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Model Driven Development and 9 reasons why Model Execution is a Different Ballgame than Code-Generation

on July 2, 2014

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If you are looking to rapidly build, integrate and deploy web and mobile applications, there is a diverse spectrum of aPaaS (application platform as a service) solutions to consider, ranging from platforms focused on coding to high-productivity platforms focused on model-driven development (MDD).

In the high-productivity aPaaS category, targeted at rapid developers, you find multiple offerings that apply MDD principles in some form or shape.

Some vendors combine MDD with Code Generation with the goal to increase developer productivity. Others use MDD for simple apps and mix that with coding in a programming language for more complex parts of the application. All these approaches end up providing incremental productivity gains but miss the real opportunity that comes with MDD.

MDD’s true potential comes to light if it is not merely addressing the productivity issues of traditional coding methods. The key is to solve a way more fundamental issue: closing the gap between Business & IT and addressing the App Delivery Challenge.

The App Delivery Challenge

According to the Standish Group, 94% of large IT projects are either “challenged” (i.e., over budget, behind schedule or didn’t meet user expectations) or fail together. Of those that fail, 71% do so because of poor requirements management, notes CIO magazine.

History has shown that improving developer productivity alone has only marginal impact on the success of IT projects. To deliver better software faster—particularly those innovative apps dependent on knowledge residing in the business—organizations must finally make IT/business collaboration a reality.

Mind the GapThis calls for an approach where MDD becomes part of the full app delivery cycle, starting with capturing the requirements, followed by iterative design, development and deployment. Modern application platforms do not only support the development phase of an app project, but go all the way and make the model the application, by combining MDD with Model Execution.

The Mendix Platform is uniquely designed to close the gap between business and IT and foster collaboration throughout the whole app delivery lifecycle. As a consequence, we have made some key architectural choices, for example model-driven design and execution to support rapid change cycles, flexible application monitoring, controllable app extensions and built-in security meeting the most stringent standards.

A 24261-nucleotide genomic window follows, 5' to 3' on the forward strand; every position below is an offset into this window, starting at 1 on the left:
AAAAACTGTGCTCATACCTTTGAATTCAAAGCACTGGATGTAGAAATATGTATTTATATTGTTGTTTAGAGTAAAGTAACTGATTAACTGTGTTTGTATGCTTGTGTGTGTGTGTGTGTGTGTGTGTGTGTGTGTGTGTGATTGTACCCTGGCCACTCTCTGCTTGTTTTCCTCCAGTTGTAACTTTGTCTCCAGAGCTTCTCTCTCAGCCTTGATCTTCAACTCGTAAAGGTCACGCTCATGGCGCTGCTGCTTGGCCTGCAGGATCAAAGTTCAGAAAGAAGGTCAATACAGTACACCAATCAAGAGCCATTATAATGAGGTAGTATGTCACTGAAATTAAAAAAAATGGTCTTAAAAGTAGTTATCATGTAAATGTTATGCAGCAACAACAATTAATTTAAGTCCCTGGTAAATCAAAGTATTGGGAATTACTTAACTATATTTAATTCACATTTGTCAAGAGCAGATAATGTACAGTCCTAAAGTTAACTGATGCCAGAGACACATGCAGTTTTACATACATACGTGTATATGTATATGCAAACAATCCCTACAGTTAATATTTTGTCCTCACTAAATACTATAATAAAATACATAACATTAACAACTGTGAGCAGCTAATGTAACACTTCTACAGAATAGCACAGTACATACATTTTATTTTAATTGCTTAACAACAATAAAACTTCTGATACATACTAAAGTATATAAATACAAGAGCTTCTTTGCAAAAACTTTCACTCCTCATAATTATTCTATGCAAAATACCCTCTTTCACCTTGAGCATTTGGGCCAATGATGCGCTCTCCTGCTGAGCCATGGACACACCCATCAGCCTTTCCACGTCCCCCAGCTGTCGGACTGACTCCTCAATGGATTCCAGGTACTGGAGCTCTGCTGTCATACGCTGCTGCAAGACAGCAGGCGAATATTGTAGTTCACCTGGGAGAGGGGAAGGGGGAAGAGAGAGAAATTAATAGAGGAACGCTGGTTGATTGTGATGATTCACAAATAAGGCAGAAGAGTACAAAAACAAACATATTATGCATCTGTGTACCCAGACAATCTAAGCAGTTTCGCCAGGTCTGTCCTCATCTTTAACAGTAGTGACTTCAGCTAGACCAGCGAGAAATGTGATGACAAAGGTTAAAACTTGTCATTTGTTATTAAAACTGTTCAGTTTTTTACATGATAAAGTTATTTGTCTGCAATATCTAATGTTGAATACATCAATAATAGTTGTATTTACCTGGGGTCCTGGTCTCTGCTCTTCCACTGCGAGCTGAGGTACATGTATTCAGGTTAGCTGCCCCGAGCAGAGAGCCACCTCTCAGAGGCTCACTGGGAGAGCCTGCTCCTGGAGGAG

Model-Driven Development

In order to involve the business in the design and development of applications to a level where users can actively participate, we have fully adopted a Model-Driven Development (MDD) approach. MDD provides an excellent communication mechanism to align business and IT stakeholders, thereby ensuring greater quality and more successful outcomes.
Model-Driven Development has emerged as one of the leading approaches for enabling rapid, collaborative development. Because it uses visual models for defining data models, application- and process logic, user interfaces, etc., MDD empowers both developers and business users to rapidly build applications, without the need for labor-intensive, low-level coding. Consequently, it’s significantly faster than traditional programming languages like C# and Java.

Not all Modeling is Equal

The Mendix approach to MDD is to ensure that the graphical models can be understood and co-designed by business stakeholders. This is critical for the success and adoption of apps. In this context, choosing the right level of abstraction for the models is of the essence. On the one hand, business stakeholders should be able to really understand the models and influence the design. On the other hand, developers should be able to extend the models for the technical implementation to make them work. One example would be binding REST services to the process model to leverage a cloud based data service. This is why Mendix adopts industry standards like BPMN to model application and process logic. It’s a standard that is widely adopted in our industry.